Data-mining has become one of the most commonly used tools by companies to sell their products and to satisfy their customers. These businesses pay thousands of dollars to data-mining companies just so they can learn more about us. Our information is collected in several ways. Some companies use tracking devices (or cookies) and others use the apps you download on your phone to look at your contact list and location. While companies make a good profit out of data mining, they are not the only ones benefitting from it. Consumers are also benefited because all the things they seem to like pop up in their computer without them having to make much effort. Nevertheless, data-mining has been widely criticized for invasion of privacy and creation of “The Filter Bubble”.
How does data-mining invade your privacy? Data-mining companies never ask for your permission to track everything you do in your computer. They just happen to be planted as cookies in the pages you often visit. They have the power to know about the necklace you bought for your mother last month or the trip you are planning to do next summer. Some of the data-miners argue back that privacy has never been under our control and if we actually wanted that to happen we would have to opt-out of society. Nevertheless, there is a big difference between what we share and what is being tracked. People can know that you like McDonald’s because you happen to be there every time they go there. But that is not the same thing as they knowing it because they have been following you every day from your house to McDonald’s.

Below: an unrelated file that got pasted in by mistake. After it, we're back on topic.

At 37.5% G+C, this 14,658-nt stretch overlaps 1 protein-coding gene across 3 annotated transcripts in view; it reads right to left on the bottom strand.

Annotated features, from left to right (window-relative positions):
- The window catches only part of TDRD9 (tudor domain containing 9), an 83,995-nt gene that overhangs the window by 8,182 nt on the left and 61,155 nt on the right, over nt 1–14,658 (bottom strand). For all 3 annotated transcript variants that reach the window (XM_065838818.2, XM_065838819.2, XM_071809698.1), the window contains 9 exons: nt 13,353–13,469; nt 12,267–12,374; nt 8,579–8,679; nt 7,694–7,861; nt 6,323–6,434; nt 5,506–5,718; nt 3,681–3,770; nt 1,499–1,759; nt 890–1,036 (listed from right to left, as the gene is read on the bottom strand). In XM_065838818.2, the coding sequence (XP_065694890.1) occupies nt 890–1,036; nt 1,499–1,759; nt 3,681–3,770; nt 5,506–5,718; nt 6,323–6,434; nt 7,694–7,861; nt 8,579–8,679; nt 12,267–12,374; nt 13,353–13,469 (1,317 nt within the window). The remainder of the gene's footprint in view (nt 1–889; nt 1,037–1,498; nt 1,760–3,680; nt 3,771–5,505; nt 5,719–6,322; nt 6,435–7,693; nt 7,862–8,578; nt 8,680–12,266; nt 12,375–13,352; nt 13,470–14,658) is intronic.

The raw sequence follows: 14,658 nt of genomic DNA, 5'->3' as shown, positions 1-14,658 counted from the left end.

Another criticism is the “Filter Bubble”, a term Eli Praiser came up with to define the situation in which website filters harm us. Google, Facebook, Yahoo!, and many other companies have algorithmically editing their webpage based on our specific tastes. What they do with the information they get from data-mining is use it to show results or news in our computers depending on the things these companies think we want to see. This isolates us from other possible information that we may want to see but don’t know of, or that we do not like but would still like to see. There is no longer such thing as a standard Google search, but rather, a personalized and “bubbled” search for each individual.
Just as we saw with the Target example in class, people can get very angry when their privacy is invaded. Target was right in that case because it happened to truly predict that the teenage girl was pregnant. However, imagine that she was not and that these ads would actually have incited her to be pregnant. Are we really capable of making our choices in terms of preferable brands, companies, or information, or do we really live in a “Filter Bubble” with no real authority over our choices? Is this “invasion of privacy” actually harming us?
Check this Ted Talk about the Filter Bubble: